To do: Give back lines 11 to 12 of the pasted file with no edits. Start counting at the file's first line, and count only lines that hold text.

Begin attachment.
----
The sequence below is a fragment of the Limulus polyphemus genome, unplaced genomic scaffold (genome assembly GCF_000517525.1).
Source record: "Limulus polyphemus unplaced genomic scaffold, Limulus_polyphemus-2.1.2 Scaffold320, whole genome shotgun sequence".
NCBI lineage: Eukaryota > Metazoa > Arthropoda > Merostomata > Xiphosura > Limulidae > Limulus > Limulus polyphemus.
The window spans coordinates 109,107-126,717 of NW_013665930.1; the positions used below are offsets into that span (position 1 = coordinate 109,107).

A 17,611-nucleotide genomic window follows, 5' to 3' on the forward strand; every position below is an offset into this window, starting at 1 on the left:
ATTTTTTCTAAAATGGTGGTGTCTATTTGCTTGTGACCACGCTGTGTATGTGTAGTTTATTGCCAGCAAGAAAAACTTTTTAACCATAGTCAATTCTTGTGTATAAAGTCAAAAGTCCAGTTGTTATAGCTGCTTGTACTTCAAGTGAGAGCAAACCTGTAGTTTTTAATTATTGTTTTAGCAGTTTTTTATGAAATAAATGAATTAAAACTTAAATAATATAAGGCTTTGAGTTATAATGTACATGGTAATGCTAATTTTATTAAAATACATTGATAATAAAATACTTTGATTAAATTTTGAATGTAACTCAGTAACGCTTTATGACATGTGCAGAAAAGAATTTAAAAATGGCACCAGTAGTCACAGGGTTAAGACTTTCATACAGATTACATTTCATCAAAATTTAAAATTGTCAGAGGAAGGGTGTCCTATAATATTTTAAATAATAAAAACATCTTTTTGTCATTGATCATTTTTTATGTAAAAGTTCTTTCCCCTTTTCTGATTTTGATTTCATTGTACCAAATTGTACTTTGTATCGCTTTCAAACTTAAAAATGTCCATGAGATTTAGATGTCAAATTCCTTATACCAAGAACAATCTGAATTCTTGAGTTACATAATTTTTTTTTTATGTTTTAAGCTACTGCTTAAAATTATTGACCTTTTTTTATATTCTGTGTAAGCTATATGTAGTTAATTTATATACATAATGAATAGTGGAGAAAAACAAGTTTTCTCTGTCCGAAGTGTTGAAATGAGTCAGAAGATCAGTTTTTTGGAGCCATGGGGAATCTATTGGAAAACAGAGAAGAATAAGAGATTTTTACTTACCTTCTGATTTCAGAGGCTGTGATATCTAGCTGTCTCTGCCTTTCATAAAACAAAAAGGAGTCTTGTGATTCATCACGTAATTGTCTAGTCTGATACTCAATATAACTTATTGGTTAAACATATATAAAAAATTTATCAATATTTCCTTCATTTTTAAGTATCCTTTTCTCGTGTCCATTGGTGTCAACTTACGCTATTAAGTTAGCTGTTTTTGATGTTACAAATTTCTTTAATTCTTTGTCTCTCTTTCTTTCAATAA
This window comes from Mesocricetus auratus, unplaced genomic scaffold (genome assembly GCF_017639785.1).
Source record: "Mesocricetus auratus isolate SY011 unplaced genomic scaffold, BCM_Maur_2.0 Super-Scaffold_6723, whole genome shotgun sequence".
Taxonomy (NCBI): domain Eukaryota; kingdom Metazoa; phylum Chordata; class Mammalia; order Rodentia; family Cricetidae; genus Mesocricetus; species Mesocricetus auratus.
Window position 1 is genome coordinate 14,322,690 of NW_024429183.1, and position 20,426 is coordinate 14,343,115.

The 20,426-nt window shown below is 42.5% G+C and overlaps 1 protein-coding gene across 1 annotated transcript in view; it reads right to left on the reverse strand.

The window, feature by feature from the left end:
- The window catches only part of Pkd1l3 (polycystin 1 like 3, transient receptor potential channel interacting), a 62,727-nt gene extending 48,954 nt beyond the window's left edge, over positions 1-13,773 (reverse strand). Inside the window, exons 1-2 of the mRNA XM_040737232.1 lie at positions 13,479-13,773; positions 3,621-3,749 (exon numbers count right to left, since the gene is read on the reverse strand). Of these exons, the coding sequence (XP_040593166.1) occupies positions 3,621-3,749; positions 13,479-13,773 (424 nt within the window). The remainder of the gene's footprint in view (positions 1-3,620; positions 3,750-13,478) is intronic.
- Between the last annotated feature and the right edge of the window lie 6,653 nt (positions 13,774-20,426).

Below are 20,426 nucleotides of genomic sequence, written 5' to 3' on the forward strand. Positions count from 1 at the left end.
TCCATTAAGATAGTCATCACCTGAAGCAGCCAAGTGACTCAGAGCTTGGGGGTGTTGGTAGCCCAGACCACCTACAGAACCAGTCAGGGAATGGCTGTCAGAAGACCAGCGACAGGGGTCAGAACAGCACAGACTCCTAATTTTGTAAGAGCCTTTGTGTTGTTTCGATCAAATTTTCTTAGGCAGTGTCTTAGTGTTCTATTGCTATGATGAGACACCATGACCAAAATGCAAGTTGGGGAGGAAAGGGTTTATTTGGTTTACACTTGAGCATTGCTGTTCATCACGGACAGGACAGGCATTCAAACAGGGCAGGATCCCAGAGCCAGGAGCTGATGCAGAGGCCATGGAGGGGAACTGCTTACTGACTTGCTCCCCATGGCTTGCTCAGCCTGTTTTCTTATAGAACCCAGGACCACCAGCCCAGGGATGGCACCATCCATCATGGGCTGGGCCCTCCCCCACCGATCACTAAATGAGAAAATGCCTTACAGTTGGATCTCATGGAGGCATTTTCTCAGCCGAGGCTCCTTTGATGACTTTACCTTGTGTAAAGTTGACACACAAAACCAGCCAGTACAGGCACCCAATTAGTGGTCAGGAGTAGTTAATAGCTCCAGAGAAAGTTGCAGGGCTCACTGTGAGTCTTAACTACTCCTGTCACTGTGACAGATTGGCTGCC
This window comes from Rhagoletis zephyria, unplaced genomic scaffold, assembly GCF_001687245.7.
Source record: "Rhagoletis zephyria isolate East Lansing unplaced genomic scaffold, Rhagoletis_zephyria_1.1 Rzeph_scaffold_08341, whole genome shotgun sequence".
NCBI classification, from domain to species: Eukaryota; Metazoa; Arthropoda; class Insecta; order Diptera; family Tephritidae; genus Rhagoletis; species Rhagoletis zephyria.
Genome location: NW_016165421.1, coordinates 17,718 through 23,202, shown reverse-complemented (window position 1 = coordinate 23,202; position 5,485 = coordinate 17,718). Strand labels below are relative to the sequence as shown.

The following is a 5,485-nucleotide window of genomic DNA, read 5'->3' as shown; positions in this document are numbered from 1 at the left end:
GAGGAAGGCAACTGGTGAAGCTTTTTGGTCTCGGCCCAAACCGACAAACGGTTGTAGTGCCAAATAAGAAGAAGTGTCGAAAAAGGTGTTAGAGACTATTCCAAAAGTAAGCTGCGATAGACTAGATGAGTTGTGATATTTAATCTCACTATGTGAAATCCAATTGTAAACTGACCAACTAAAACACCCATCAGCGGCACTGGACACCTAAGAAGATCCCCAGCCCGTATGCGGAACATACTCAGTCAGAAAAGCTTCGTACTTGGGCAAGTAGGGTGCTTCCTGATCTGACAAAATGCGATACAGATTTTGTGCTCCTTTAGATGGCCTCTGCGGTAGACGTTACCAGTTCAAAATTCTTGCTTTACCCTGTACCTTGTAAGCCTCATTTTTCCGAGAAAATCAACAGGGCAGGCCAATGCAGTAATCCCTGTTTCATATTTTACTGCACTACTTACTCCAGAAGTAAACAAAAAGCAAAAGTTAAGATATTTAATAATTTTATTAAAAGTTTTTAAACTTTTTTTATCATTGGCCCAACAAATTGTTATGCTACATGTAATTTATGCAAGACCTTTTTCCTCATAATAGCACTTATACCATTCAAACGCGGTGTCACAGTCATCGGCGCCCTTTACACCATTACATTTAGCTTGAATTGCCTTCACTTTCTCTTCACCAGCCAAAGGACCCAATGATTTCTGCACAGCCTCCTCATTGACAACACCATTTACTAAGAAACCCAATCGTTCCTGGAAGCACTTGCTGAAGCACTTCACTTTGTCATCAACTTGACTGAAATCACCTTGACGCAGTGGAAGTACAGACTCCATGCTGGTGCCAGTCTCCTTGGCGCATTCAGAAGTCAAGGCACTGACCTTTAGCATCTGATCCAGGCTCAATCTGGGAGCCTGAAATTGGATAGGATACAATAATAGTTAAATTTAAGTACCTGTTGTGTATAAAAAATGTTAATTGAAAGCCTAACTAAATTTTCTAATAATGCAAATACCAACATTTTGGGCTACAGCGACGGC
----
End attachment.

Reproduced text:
The 20,426-nt window shown below is 42.5% G+C and overlaps 1 protein-coding gene across 1 annotated transcript in view; it reads right to left on the reverse strand.

The window, feature by feature from the left end: